examples of lexical variation in American English, and introduces variationist
research with examples from Labov's (1969) work on African American English as
well as his well-known study of New York City ''r''-lessness (1972). Because the
chapter is included in the part of the textbook covering the structure of
language, the topics mostly focus on systematic structural differences across
languages or dialects; however, it also touches on register, conversation,
slang, code switching, and other varieties of English, and discusses social
concerns such as perceptions of ''standard'' and ''nonstandard'' language. There is
no special topics section in this chapter.

Finally, Chapter 8 (Language Change) talks about the origins of language and the
historical development of language families, with special concentration on
Indo-European languages and the history of English. Special topics include an
introduction to language families of the world and their connections to each other.

While the structure of language was discussed in Part 1, in Part 2 the focus
shifts from competence to Chomsky's other two models: performance and language
acquisition. It begins with pragmatics, a subfield that was briefly touched on
in many of the preceding chapters.

Chapter 9 (Pragmatics) discusses the strengths and weaknesses of two theories of
language use and utterance interpretation: first, a theory that the authors call
the Message Model and describe as a model of cognition, and second, the
Inferential Model, which includes some elements of Grice's Cooperative Principle
(1975). (This is covered explicitly in the special topics section). These two
general theories are debated in the text, and the authors describe how research
in cognitive science will be critical to determining how inference works. After
this discussion, the chapter moves on to briefly cover discourse analysis (or
the structure of conversations, including openings/closings and turntaking)
before the extensive special topics section, which includes performativity,
speech act theory, implicature, and neo-Gricean pragmatics.

Chapter 10 (Psychology of Language: Speech Production and Comprehension) reviews
performance models and speech production, illustrated with examples of speech
and hearing errors. Then a section on comprehension, which is the largest
portion of the chapter, covers modularity, lexical access, garden path
sentences, disambiguation, and experimental pragmatics among other topics. The
special topics include the McGurk Effect, empty categories, and connectionist

Chapter 11 (Language Acquisition in Children) reviews the early stages of
language development, and discusses typical phonological, morphological,
syntactic, and pragmatic development in children. The chapter also presents
evidence for the language acquisition device and the critical period, which is
further illustrated by a description of the famous case of Genie. The chapter
goes on to ask whether humans are unique in their capacity for acquiring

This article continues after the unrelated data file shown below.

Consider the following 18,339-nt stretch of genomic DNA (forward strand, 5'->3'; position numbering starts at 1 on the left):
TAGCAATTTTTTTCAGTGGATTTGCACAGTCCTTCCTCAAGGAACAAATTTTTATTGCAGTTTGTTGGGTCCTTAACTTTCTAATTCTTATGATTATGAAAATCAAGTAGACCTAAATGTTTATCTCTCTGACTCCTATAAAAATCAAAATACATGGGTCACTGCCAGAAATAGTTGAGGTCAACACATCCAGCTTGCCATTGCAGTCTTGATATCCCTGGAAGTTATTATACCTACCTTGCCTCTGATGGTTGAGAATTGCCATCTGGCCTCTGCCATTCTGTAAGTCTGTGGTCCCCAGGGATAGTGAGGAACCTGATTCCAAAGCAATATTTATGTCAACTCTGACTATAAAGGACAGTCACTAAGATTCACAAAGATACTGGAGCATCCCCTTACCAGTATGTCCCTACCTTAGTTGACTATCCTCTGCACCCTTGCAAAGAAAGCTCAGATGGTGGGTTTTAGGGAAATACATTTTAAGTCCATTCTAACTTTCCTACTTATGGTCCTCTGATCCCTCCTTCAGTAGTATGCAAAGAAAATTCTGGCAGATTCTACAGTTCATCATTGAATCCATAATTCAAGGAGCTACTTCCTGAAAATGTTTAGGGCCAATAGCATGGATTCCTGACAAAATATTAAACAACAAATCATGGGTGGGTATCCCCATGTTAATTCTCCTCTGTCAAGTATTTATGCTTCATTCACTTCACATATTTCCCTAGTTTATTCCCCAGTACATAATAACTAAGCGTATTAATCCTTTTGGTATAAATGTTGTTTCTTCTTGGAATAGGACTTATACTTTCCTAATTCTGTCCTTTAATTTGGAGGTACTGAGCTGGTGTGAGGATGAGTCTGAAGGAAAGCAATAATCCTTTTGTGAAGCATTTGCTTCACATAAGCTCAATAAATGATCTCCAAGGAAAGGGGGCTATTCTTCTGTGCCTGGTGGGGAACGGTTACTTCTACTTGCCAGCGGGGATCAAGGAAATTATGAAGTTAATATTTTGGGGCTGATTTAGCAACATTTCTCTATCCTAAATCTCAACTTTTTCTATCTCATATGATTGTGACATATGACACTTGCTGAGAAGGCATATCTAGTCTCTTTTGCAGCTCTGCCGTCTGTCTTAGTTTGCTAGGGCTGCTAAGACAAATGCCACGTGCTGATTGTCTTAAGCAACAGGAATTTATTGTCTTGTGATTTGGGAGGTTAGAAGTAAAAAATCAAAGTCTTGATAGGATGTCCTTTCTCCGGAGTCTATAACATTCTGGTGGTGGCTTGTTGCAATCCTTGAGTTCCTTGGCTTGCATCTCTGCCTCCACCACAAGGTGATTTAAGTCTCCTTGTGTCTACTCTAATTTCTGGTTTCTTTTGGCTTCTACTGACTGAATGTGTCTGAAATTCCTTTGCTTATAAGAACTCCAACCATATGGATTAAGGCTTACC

language, and data on Washoe and other primates are discussed. In keeping with
the Chomskyan orientation of the textbook, the special topic for this chapter is
a discussion of principles and parameters and how they relate to child language.

Chapter 12 (Language and the Brain) reviews basic neuroanatomy and the
localization of language in the brain, followed by a discussion of how language
is processed and produced. The discussion ends with a brief review of aphasia.
Special topics include imaging techniques (PET and fMRI), a brief discussion of
Japanese orthography and agraphia, and the FOXP2 gene.

Lastly, there is an appendix which reviews a variety of writing systems, and a


One of this textbook's clearest strengths is in its organization, which is well
suited to both students and instructors. First, the division of the content into
''language'' (structure) and ''communication'' (cognition) sets up the field of
linguistics in a way that introduces the reader to concepts in theoretical
linguistics that will be important background for more advanced study, and to
topics in the intersection between language and cognition that give the reader a
sense of how language can be studied in a variety of contexts. Second, on the
level of the individual chapter, there are many thoughtful organizational
details that make the textbook easy to use in a variety of class formats. The
chapters and subsections, while integrated into a coherent whole, are
self-contained enough to allow the instructor to tailor the content to the goals
and interests of the class; in fact, Part 1 alone could form the backbone of a
course, with supplemental units and materials provided by instructors who might
want to take a different approach to pragmatics and discourse, or focus on
sociolinguistics or second language instruction instead of cognitive science.
But even if the instructor chooses to follow the textbook closely, the special
topics included after each chapter provide opportunities for the instructor to
incorporate additional material into each unit, or perhaps to repurpose these
short readings as background for homework assignments or projects. Following the
special topics, after the conclusion of each chapter, there are additional
resources provided. The ''Further Reading'' section provides general information